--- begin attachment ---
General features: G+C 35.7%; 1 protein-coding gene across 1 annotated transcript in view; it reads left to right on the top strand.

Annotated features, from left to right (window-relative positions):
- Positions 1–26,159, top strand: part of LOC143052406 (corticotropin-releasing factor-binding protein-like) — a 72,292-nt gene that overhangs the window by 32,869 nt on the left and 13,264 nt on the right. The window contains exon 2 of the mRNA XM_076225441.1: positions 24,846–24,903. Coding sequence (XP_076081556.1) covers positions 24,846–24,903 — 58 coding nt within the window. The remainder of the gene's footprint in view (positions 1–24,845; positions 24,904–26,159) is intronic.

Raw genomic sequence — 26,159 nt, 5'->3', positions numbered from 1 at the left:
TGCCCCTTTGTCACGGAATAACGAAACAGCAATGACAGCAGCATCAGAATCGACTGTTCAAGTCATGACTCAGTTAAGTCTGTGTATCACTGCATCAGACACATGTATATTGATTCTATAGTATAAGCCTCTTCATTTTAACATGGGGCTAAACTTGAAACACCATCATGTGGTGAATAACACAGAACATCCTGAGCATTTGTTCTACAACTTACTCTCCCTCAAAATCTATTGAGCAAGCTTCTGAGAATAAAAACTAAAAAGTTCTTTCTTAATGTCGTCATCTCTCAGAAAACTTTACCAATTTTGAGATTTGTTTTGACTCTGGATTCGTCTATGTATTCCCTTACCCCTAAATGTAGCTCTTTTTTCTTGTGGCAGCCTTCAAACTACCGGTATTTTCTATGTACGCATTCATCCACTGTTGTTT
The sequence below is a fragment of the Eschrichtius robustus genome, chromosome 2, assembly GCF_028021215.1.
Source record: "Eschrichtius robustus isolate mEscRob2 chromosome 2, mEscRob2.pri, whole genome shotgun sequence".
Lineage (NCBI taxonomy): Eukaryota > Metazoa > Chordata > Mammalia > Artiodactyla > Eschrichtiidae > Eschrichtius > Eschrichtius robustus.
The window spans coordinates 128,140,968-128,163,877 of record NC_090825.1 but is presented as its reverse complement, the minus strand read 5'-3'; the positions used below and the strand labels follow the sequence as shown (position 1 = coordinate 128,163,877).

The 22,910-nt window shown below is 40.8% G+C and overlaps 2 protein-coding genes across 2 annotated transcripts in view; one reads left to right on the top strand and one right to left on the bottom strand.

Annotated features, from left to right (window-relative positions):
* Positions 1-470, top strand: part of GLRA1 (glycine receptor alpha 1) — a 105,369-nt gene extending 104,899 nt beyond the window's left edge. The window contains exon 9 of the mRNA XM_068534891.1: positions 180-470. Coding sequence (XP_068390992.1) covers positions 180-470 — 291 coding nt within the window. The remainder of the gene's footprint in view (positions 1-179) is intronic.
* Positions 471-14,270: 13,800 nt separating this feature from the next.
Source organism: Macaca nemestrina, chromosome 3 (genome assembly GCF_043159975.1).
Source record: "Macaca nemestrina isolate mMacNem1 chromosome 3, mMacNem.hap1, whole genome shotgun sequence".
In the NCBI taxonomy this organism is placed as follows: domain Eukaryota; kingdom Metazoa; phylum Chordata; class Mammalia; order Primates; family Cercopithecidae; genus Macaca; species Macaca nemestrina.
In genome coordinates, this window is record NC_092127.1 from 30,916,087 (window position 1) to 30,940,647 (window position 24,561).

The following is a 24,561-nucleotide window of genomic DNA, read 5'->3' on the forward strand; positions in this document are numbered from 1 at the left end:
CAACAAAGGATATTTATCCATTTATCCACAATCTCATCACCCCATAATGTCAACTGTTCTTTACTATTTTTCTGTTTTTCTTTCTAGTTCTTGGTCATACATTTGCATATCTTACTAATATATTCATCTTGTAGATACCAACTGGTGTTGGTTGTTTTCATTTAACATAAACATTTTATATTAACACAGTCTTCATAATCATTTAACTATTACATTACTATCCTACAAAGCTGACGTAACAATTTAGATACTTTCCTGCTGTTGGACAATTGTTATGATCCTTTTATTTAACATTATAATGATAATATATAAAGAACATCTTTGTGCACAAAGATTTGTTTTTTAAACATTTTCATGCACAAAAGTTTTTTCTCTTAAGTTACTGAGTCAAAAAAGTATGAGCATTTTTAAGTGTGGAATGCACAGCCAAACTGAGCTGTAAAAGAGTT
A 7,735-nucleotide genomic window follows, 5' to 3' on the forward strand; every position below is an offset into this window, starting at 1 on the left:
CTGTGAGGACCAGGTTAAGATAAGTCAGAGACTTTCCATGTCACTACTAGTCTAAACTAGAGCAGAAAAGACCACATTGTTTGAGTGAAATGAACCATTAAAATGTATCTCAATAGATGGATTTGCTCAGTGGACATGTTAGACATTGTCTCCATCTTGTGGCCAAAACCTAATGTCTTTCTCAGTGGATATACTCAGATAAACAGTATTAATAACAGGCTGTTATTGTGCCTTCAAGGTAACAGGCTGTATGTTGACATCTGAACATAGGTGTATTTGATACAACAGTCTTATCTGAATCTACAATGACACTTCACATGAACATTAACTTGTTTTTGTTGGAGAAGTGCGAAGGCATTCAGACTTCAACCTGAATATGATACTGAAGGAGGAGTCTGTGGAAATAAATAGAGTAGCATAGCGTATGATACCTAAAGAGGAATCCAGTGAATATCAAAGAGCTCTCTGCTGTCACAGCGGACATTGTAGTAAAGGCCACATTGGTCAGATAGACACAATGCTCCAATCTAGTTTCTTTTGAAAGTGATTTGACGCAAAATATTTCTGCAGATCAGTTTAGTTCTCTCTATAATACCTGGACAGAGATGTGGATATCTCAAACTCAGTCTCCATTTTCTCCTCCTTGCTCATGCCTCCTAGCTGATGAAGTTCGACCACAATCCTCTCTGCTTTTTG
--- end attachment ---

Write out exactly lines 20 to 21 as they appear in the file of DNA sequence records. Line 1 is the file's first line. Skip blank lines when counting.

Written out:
A 7,735-nucleotide genomic window follows, 5' to 3' on the forward strand; every position below is an offset into this window, starting at 1 on the left:
CTGTGAGGACCAGGTTAAGATAAGTCAGAGACTTTCCATGTCACTACTAGTCTAAACTAGAGCAGAAAAGACCACATTGTTTGAGTGAAATGAACCATTAAAATGTATCTCAATAGATGGATTTGCTCAGTGGACATGTTAGACATTGTCTCCATCTTGTGGCCAAAACCTAATGTCTTTCTCAGTGGATATACTCAGATAAACAGTATTAATAACAGGCTGTTATTGTGCCTTCAAGGTAACAGGCTGTATGTTGACATCTGAACATAGGTGTATTTGATACAACAGTCTTATCTGAATCTACAATGACACTTCACATGAACATTAACTTGTTTTTGTTGGAGAAGTGCGAAGGCATTCAGACTTCAACCTGAATATGATACTGAAGGAGGAGTCTGTGGAAATAAATAGAGTAGCATAGCGTATGATACCTAAAGAGGAATCCAGTGAATATCAAAGAGCTCTCTGCTGTCACAGCGGACATTGTAGTAAAGGCCACATTGGTCAGATAGACACAATGCTCCAATCTAGTTTCTTTTGAAAGTGATTTGACGCAAAATATTTCTGCAGATCAGTTTAGTTCTCTCTATAATACCTGGACAGAGATGTGGATATCTCAAACTCAGTCTCCATTTTCTCCTCCTTGCTCATGCCTCCTAGCTGATGAAGTTCGACCACAATCCTCTCTGCTTTTTG